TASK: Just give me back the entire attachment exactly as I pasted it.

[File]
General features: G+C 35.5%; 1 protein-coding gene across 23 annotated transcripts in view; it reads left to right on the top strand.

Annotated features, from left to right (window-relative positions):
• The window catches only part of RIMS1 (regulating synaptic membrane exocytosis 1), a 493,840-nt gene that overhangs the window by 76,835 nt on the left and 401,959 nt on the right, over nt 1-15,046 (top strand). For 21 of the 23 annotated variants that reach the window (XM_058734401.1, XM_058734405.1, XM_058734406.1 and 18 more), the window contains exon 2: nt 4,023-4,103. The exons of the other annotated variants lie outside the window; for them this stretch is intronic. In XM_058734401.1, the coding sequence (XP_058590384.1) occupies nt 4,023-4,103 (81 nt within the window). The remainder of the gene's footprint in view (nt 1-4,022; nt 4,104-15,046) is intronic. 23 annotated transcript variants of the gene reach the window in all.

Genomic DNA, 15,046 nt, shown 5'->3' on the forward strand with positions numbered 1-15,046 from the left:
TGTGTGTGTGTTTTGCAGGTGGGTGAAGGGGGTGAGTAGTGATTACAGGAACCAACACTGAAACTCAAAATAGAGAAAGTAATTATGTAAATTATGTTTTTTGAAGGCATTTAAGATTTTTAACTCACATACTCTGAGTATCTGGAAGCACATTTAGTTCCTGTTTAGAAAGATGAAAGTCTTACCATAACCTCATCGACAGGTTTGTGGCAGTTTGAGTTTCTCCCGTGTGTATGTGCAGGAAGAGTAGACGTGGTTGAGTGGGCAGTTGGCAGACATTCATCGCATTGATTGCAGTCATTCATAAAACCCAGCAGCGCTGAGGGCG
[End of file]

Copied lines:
General features: G+C 35.5%; 1 protein-coding gene across 23 annotated transcripts in view; it reads left to right on the top strand.

Annotated features, from left to right (window-relative positions):
• The window catches only part of RIMS1 (regulating synaptic membrane exocytosis 1), a 493,840-nt gene that overhangs the window by 76,835 nt on the left and 401,959 nt on the right, over nt 1-15,046 (top strand). For 21 of the 23 annotated variants that reach the window (XM_058734401.1, XM_058734405.1, XM_058734406.1 and 18 more), the window contains exon 2: nt 4,023-4,103. The exons of the other annotated variants lie outside the window; for them this stretch is intronic. In XM_058734401.1, the coding sequence (XP_058590384.1) occupies nt 4,023-4,103 (81 nt within the window). The remainder of the gene's footprint in view (nt 1-4,022; nt 4,104-15,046) is intronic. 23 annotated transcript variants of the gene reach the window in all.

Genomic DNA, 15,046 nt, shown 5'->3' on the forward strand with positions numbered 1-15,046 from the left:
TGTGTGTGTGTTTTGCAGGTGGGTGAAGGGGGTGAGTAGTGATTACAGGAACCAACACTGAAACTCAAAATAGAGAAAGTAATTATGTAAATTATGTTTTTTGAAGGCATTTAAGATTTTTAACTCACATACTCTGAGTATCTGGAAGCACATTTAGTTCCTGTTTAGAAAGATGAAAGTCTTACCATAACCTCATCGACAGGTTTGTGGCAGTTTGAGTTTCTCCCGTGTGTATGTGCAGGAAGAGTAGACGTGGTTGAGTGGGCAGTTGGCAGACATTCATCGCATTGATTGCAGTCATTCATAAAACCCAGCAGCGCTGAGGGCG